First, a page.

View profile

👑 How to Tell a Great Story and Grow your Business

Sunday Tips
Hey folks,
what’s up? Recently I was thinking how I could have a bigger impact if I only would be able to tell better stories. Thus I started to study storytelling and how to use it to build a stronger brand.
First step, reading a book which has been in my reading-list for some time: Building a StoryBrand.
Here what I’ve learned👇
Have a great week!

🎈 Thoughts
The key to being seen, heard and understood
The key aspect of branding is to simplify your message. If human brain needs too much energy to understand an information, it’s quite sure it would skip it. Story formulas help clarifying the message because the brain can recognize a common pattern and save energy for basic human needs.
Basic human needs are hierarchal listed in the so called Abraham Maslow’s pyramid:
  1. having a job and a basic income
  2. having a roof and a sense of well-being
  3. relationships (romantic ones and friendships)
  4. psychological, physiological and spiritual needs
  5. Every business story should evolve around these 4 basic needs.
Abraham Maslow’s pyramid of needs
Abraham Maslow’s pyramid of needs
The story must be clear thus audiences always know:
  • who the hero is
  • what the hero want
  • who the hero has to defeat to get what they want
  • what would happen if hero doesn’t win
  • what would happen if hero wins
“If you confuse, you’ll lose”
The secret weapon
Do you know the difference between music and noise? Music follows certain rules then brain can understand the patterns. In the same way if your brand story doesn’t follow a recognizable framework, customers will forget about your brand just as they forget noise.
There should be a unique storyline. What if 007 where a movie about a spy trying to save the world but also to find a job, to marry a woman and to learn how to cook Italian food?
This is essentially what Steve Jobs learned in Pixar and applied to Apple storytelling. They left out from the message all the Mac’s tech features and focused on the human need of being seen and heard.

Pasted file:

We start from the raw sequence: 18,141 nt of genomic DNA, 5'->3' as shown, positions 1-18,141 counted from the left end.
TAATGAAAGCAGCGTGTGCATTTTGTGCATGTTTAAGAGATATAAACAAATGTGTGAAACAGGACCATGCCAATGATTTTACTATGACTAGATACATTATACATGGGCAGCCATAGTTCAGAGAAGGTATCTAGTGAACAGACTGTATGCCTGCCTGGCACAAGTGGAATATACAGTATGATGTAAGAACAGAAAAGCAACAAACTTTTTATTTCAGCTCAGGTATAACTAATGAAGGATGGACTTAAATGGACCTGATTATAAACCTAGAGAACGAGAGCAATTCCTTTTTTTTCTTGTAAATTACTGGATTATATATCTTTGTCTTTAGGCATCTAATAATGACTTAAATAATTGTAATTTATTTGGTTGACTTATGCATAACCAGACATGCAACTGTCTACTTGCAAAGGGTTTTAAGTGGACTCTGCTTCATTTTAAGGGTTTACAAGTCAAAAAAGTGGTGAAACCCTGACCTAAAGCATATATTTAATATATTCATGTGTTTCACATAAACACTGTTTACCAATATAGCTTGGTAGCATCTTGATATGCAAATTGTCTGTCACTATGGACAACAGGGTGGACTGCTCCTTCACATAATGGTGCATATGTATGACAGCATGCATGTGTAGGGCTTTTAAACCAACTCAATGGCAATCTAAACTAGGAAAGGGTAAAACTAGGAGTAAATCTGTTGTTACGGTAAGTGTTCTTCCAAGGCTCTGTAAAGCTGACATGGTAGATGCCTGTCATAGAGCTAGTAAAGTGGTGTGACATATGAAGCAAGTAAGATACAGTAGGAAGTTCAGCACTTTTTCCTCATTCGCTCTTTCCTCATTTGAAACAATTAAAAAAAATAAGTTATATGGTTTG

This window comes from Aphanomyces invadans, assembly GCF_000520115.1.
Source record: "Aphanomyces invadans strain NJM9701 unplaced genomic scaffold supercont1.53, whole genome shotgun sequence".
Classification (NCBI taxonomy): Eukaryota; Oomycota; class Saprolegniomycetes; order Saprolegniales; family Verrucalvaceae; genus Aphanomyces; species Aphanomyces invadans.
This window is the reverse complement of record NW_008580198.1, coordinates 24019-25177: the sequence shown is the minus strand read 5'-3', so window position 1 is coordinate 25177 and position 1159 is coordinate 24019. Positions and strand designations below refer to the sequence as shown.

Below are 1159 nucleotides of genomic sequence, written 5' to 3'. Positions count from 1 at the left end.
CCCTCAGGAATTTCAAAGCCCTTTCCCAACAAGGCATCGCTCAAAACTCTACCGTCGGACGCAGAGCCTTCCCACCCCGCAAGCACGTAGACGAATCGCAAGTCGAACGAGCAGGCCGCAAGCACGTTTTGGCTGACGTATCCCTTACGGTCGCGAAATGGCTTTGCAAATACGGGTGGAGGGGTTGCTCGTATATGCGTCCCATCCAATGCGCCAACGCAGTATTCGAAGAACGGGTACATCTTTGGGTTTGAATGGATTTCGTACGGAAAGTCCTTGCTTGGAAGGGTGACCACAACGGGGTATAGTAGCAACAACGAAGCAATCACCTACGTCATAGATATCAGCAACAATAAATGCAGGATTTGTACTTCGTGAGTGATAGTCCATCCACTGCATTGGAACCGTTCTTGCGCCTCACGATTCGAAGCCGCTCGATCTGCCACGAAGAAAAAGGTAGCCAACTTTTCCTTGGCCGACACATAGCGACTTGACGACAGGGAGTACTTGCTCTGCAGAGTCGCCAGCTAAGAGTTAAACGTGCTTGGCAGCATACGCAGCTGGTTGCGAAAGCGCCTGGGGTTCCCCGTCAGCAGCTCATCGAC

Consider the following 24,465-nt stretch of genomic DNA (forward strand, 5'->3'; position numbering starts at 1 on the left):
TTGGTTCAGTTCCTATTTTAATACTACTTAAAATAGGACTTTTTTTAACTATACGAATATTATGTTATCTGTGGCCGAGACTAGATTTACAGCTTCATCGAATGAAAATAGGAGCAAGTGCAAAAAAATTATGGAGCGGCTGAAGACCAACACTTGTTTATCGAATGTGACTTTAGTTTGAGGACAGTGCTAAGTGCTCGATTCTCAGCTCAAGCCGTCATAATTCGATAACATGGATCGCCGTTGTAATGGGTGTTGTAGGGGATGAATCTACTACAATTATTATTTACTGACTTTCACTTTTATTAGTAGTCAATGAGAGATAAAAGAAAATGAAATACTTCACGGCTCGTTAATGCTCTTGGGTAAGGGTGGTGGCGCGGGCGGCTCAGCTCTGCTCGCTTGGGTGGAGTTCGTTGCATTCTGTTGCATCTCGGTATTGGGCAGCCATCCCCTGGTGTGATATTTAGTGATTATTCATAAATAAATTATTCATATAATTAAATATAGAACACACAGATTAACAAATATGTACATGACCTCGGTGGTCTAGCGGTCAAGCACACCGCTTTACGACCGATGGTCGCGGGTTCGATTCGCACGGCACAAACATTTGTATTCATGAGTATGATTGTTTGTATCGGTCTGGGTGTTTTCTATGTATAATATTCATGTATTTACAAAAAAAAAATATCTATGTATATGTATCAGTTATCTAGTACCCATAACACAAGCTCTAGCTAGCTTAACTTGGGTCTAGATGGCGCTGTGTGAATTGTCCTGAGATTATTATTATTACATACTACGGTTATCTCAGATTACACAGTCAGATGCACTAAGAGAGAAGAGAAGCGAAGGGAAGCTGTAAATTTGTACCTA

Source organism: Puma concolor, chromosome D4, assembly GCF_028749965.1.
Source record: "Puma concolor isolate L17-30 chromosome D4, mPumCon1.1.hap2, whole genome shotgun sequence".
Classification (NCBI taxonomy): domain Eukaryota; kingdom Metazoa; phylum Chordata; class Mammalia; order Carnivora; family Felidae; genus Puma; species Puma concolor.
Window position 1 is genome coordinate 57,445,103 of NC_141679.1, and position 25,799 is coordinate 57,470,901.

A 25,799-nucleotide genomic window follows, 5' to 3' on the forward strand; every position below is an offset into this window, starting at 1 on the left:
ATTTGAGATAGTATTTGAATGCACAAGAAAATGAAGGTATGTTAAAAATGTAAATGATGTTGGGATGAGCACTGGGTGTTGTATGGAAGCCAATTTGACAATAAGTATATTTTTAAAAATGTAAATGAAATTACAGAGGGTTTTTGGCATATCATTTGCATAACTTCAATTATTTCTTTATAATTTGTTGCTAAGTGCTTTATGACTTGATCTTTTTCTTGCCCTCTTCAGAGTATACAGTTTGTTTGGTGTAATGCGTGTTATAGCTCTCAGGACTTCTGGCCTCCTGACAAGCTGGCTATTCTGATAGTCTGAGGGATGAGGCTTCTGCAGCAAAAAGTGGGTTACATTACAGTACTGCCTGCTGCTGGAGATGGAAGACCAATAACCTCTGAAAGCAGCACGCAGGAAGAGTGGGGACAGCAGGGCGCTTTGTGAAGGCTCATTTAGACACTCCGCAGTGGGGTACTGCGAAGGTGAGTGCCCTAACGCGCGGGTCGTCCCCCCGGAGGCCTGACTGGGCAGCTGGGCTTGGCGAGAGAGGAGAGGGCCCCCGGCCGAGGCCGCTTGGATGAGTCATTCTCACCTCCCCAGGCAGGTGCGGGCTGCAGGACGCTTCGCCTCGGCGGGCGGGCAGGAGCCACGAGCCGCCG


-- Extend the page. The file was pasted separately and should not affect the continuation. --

A story in a nutshell:
  • a character want something but
  • has a problem.
  • A guide steps into their life and
  • gives them a plan and
  • calls hem to action
  • which helps them to avoid failure and
  • ends in success
If you think about your favourite movies, they are all built on this framework.
There’s 3 questions your customers should be able to answer all the time:
  1. What do you offer?
  2. How will it make my life better?
  3. What do I need to do to buy it?
“Story is the greatest weapon we have to combat noise, because it organizes information in such a way that people are compelled to listen”
A simple framework
A brief overview on the main elements of the Storybrand framework. Key concept: stick to it and keep it simple.
The 7 framework’s elements:
  1. The character: your story’s hero is your customer, not your brand. The brand should be the guide, a trusted resource which can help the hero to overcome the problem while trying to achieve what they really want.
  2. Has a problem: there are 3 types of problems: external, internal and psychological. The problems that customers are more motivated to resolve are the inner ones.
  3. Meet a guide: your brand should be the guide to help customers to win their battles.
  4. Who gives them a plan: if a customer has a problem, their trust us as a guide but we don’t give them a simple plan, they aren’t going to make any move.
  5. And calls them to action: in every story, a character never takes action if not challenged to. Communicate them clear steps to overcome their problem and return to their peaceful life.
  6. That helps them avoid failure: it should always be clear what’s at stake. No one would ever take action if there’s nothing at risk.
  7. And ends in a success: how great would be your customer’s life if they buy your products or services?
“Never assume people understand how your brand can change their lives. Tell them.”
That’s a good point where to start building a compelling brand storytelling. It’s not enough to build a complete brand strategy by the way, but that’s a story for another week.
⚡ My Favourite Things
For those who feel behind in life financially.
For those who feel behind in life financially.
Obviously this week I suggest you to read this great book. I’m through the last pages right now and I can say that you’ll find lots of practical advices in it.
🐦 Tweet
Alex Llull 🕵️‍♂️
Get those ideas out there and let the world decide.

You'll be surprised.
📢 Quote of the Week
The mathematician and philosopher Blaise Pascal is often credited for sending a long letter stating he simply didn’t have time to send a short one.
D. Miller, Building a StoryBrand
Did you enjoy this issue? Yes No
Sofia Baezzato

Join 100+ folks enjoying tips and thoughts about innovation, start-ups, creator economy and personal growth. I also include some books/articles/podcasts I found interesting that week.

In order to unsubscribe, click here.
If you were forwarded this newsletter and you like it, you can subscribe here.
Created with Revue by Twitter.